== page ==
Sunday, April 26, 2009

Before Slavery

Toni Morrison was awarded the Nobel Prize for Literature in 1993. Her acclaimed novels, "Beloved, The Bluest Eye, Sula, and Song of Solomon" have dealt with the traumatic history of the black woman in the United States. Her latest novel "A Mercy" has been called a prequel to her other novels. "A Mercy" is set in the late 1600’s in Virginia. It was a time when the South passed laws that “separated and protected all whites from all others forever”. A time before slavery took its demonic hold on the South.

The novel begins when Jacob, a farmer and trader, attempts to collect a debt. In lieu of money he takes a young girl as payment for the debt. As the mother offered the child to the tall man who laughed at the child’s antics and saw her as a human and not as a piece of property, she thought to herself, “It was not a miracle. Bestowed by God. It was a mercy.”

"A Mercy" is told in the voice of Florens, the child Jacob took home to his farm and his wife. It is a household of women, his wife, Rebekka, a mail order bride, Lina, a native American woman who was the sole survivor of a small pox epidemic, and Sorrow, the strange daughter of a sea captain, who literally washed ashore. They exist on Jacob’s profitable farm, surrounded by a strange cast of characters; the well-meaning priests, the witch hunters, the intolerant Protestants, and the self-indulgent Catholic slave holders.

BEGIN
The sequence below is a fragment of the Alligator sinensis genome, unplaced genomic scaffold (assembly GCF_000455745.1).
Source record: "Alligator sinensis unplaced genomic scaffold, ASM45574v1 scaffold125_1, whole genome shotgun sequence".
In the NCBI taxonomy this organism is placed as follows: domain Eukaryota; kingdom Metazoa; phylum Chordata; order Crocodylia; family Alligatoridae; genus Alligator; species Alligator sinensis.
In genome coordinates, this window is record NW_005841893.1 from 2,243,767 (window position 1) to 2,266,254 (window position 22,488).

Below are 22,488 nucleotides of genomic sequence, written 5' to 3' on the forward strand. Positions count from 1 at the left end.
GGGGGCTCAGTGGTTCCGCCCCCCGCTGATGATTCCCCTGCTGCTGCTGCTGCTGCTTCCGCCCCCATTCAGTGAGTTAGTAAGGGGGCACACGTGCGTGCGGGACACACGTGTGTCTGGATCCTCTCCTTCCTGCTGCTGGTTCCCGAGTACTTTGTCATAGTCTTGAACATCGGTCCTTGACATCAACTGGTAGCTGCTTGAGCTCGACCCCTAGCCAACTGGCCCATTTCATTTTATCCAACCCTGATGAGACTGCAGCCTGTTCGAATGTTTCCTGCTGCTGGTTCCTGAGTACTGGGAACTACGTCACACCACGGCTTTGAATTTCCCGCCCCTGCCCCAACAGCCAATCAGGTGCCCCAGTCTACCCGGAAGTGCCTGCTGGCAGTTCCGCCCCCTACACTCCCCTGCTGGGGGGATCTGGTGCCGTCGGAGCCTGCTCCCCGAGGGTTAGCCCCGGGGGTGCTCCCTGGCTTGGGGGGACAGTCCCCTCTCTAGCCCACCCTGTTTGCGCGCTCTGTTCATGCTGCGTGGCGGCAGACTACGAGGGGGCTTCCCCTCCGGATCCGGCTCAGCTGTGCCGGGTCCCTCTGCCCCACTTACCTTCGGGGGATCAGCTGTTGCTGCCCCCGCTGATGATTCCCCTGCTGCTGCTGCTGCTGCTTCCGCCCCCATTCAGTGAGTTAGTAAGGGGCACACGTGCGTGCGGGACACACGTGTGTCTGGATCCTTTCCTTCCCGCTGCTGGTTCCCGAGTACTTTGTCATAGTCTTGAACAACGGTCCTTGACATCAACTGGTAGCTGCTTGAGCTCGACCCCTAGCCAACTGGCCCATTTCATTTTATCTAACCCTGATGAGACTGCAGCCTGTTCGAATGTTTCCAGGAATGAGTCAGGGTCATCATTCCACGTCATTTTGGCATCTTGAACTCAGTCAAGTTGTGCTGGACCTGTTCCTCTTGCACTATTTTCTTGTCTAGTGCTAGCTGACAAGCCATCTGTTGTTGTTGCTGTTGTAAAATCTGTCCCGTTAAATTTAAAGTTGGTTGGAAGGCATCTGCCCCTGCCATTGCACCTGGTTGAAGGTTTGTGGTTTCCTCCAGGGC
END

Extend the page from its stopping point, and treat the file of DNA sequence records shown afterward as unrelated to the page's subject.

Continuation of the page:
"A Mercy" is a tragedy, where all the characters are damaged. They are a troubled man, slaves, indentured servants and a mail order bride, who all learn to live together and in some instances, find love. They all experience varying degrees of freedom. Morrison’s theme in this somewhat oblique novel is that “to be given dominion over another is a hard thing, to wrest dominion over another is a wrong thing, to give dominion of yourself to another is a wicked thing”.

Toni Morrison writes fiction that is very close to poetry. The good side of this is that her writing is lyrical and beautiful. The other side of this is that the reader often does not have a clue to what is happening. Often the reader is not sure who is speaking or where the character is at the time. If the reader is persistent he or she will eventually be able to put the story and the characters together. But I question if Toni Morrison understands how difficult it can be to traverse her narrative. "A Mercy" is an interesting story but it is not as strong or as memorable as "Beloved" or her other more satisfying works.

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